Thanks
Volker

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Re: "Found hole"

Merijn Verstraaten
In reply to this post by Brandon Allbery
Typed holes is not an extension, because it's considered a warning/error. The reason for this is that code with typed holes is NOT valid haskell to begin with, therefore the behaviour doesn't conflict with any description in the report.

Additionally, the ability to disable the typed holes warning is disappearing in 7.10 (well, sorta, you can silence them, but you can't get the "old" error message back). If there's any comments on how to improve the warning message to be less confusing I'd be interested to hear them.

Cheers,
Merijn

> On 20 Jan 2015, at 19:44, Brandon Allbery <[hidden email]> wrote:
>
> On Tue, Jan 20, 2015 at 1:36 PM, Volker Wysk <[hidden email]> wrote:
> What is a "hole"?
>
> https://downloads.haskell.org/~ghc/latest/docs/html/users_guide/typed-holes.html
>
> When I replace "_exit" with "foo", it produces a "not in scope" error, as
> expected. What is special about "_exit"? It doesn't occur in the Haskell
> Hierarchical Libraries.
>
> The leading underscore invokes the typed holes extension. If you want to use such names, you'll need {-# LANGUAGE NoTypedHoles #-} as the first line of the source file. (I am not sure why this extension was enabled by default.)
>
> --
> brandon s allbery kf8nh                               sine nomine associates
> [hidden email]                                  [hidden email]
> unix, openafs, kerberos, infrastructure, xmonad        http://sinenomine.net
> _______________________________________________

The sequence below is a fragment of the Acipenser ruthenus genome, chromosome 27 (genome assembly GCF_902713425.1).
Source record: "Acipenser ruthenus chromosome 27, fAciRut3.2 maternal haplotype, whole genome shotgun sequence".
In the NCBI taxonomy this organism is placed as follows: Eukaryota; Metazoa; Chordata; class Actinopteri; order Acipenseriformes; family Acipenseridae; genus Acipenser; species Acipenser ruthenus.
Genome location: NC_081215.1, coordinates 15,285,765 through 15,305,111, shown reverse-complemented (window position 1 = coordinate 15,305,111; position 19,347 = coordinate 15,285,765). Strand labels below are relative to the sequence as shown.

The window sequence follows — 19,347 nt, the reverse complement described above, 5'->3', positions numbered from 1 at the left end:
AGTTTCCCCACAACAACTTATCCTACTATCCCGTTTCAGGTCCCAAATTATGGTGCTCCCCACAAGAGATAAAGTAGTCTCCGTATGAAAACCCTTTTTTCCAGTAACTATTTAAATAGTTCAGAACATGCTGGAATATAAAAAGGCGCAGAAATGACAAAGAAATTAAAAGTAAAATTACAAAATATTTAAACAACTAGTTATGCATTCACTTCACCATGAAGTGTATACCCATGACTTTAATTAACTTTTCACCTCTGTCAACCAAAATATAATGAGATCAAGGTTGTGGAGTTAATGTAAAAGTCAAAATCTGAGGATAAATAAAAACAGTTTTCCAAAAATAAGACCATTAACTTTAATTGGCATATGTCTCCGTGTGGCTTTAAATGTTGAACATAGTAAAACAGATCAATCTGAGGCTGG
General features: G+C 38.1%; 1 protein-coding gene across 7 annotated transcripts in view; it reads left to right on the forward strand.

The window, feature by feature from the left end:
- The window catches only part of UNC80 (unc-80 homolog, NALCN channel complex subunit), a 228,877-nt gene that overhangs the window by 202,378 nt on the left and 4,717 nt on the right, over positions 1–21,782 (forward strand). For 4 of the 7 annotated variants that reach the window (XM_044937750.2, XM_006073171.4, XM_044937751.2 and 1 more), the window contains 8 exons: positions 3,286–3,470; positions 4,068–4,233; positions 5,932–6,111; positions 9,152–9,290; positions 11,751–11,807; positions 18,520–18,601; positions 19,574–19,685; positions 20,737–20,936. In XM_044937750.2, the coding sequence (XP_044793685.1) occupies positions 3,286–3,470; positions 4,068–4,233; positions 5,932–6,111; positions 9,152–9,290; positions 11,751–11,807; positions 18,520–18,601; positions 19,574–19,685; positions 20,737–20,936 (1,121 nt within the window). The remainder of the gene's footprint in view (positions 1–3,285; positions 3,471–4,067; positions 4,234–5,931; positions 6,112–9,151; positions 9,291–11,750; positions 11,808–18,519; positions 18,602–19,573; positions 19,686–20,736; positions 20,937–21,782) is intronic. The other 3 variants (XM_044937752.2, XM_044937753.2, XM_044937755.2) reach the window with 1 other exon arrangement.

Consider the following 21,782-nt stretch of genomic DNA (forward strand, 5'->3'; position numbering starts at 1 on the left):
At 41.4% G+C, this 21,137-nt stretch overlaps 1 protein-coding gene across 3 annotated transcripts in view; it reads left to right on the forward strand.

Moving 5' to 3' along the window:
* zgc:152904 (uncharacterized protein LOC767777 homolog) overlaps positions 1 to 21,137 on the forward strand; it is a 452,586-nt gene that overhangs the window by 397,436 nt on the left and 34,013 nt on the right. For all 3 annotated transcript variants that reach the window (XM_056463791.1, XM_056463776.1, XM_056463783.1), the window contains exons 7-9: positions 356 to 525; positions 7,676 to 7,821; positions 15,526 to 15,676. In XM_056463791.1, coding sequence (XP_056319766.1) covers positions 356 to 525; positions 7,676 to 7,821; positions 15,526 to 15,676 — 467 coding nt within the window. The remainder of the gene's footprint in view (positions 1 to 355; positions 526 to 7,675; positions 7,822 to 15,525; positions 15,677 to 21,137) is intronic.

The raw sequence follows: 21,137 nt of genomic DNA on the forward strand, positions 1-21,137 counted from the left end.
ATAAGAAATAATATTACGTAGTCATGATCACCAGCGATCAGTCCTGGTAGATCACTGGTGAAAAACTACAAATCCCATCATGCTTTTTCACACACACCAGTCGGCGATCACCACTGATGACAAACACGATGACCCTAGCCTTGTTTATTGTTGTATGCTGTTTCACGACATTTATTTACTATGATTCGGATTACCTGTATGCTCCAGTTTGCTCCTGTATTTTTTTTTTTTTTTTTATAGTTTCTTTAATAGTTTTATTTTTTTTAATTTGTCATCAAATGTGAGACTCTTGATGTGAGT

> Glasgow-haskell-users mailing list
> [hidden email]
> http://www.haskell.org/mailman/listinfo/glasgow-haskell-users

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Re: "Found hole"

Volker Wysk-5
Am Mittwoch, 21. Januar 2015, 11:03:38 schrieben Sie:

> If there's any comments on how to improve the warning
> message to be less confusing I'd be interested to hear them.

What about "Found hole _foo with type: bar. This can also mean that _foo is
not in scope".

Bye
V.W.
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Re: "Found hole"

David Feuer

If such verbiage is added, it should probably read more like "If you did not intend to insert a typed hole, _foo may have been misspelled."

On Jan 21, 2015 9:11 AM, "Volker Wysk" <[hidden email]> wrote:
Am Mittwoch, 21. Januar 2015, 11:03:38 schrieben Sie:

> If there's any comments on how to improve the warning
> message to be less confusing I'd be interested to hear them.

What about "Found hole _foo with type: bar. This can also mean that _foo is
not in scope".

Bye
V.W.
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Re: "Found hole"

Stephen Paul Weber
In reply to this post by Brandon Allbery
>The leading underscore invokes the typed holes extension. If you want to
>use such names, you'll need {-# LANGUAGE NoTypedHoles #-} as the first line